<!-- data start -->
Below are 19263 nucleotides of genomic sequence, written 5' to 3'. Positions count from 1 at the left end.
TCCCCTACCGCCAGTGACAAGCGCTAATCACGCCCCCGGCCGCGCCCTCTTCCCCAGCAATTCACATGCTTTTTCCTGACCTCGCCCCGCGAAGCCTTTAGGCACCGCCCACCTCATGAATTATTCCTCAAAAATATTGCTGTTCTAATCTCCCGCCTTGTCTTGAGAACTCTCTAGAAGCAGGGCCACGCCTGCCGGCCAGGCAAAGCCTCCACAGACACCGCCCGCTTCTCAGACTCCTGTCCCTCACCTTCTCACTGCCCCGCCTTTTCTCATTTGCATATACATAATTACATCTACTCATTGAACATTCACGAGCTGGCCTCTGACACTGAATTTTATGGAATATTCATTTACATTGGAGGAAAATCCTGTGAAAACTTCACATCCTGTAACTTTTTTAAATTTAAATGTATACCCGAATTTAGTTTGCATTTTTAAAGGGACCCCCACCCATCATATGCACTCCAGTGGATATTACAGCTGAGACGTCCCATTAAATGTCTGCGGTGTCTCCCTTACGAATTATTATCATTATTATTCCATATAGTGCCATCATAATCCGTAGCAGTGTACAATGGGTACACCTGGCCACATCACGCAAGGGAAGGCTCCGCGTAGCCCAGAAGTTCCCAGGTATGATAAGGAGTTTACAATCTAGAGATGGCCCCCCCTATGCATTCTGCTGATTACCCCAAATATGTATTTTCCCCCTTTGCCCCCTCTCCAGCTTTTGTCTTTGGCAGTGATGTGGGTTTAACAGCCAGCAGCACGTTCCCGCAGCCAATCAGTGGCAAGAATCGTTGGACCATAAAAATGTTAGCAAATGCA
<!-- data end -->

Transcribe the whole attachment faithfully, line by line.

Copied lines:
Below are 19263 nucleotides of genomic sequence, written 5' to 3'. Positions count from 1 at the left end.
TCCCCTACCGCCAGTGACAAGCGCTAATCACGCCCCCGGCCGCGCCCTCTTCCCCAGCAATTCACATGCTTTTTCCTGACCTCGCCCCGCGAAGCCTTTAGGCACCGCCCACCTCATGAATTATTCCTCAAAAATATTGCTGTTCTAATCTCCCGCCTTGTCTTGAGAACTCTCTAGAAGCAGGGCCACGCCTGCCGGCCAGGCAAAGCCTCCACAGACACCGCCCGCTTCTCAGACTCCTGTCCCTCACCTTCTCACTGCCCCGCCTTTTCTCATTTGCATATACATAATTACATCTACTCATTGAACATTCACGAGCTGGCCTCTGACACTGAATTTTATGGAATATTCATTTACATTGGAGGAAAATCCTGTGAAAACTTCACATCCTGTAACTTTTTTAAATTTAAATGTATACCCGAATTTAGTTTGCATTTTTAAAGGGACCCCCACCCATCATATGCACTCCAGTGGATATTACAGCTGAGACGTCCCATTAAATGTCTGCGGTGTCTCCCTTACGAATTATTATCATTATTATTCCATATAGTGCCATCATAATCCGTAGCAGTGTACAATGGGTACACCTGGCCACATCACGCAAGGGAAGGCTCCGCGTAGCCCAGAAGTTCCCAGGTATGATAAGGAGTTTACAATCTAGAGATGGCCCCCCCTATGCATTCTGCTGATTACCCCAAATATGTATTTTCCCCCTTTGCCCCCTCTCCAGCTTTTGTCTTTGGCAGTGATGTGGGTTTAACAGCCAGCAGCACGTTCCCGCAGCCAATCAGTGGCAAGAATCGTTGGACCATAAAAATGTTAGCAAATGCA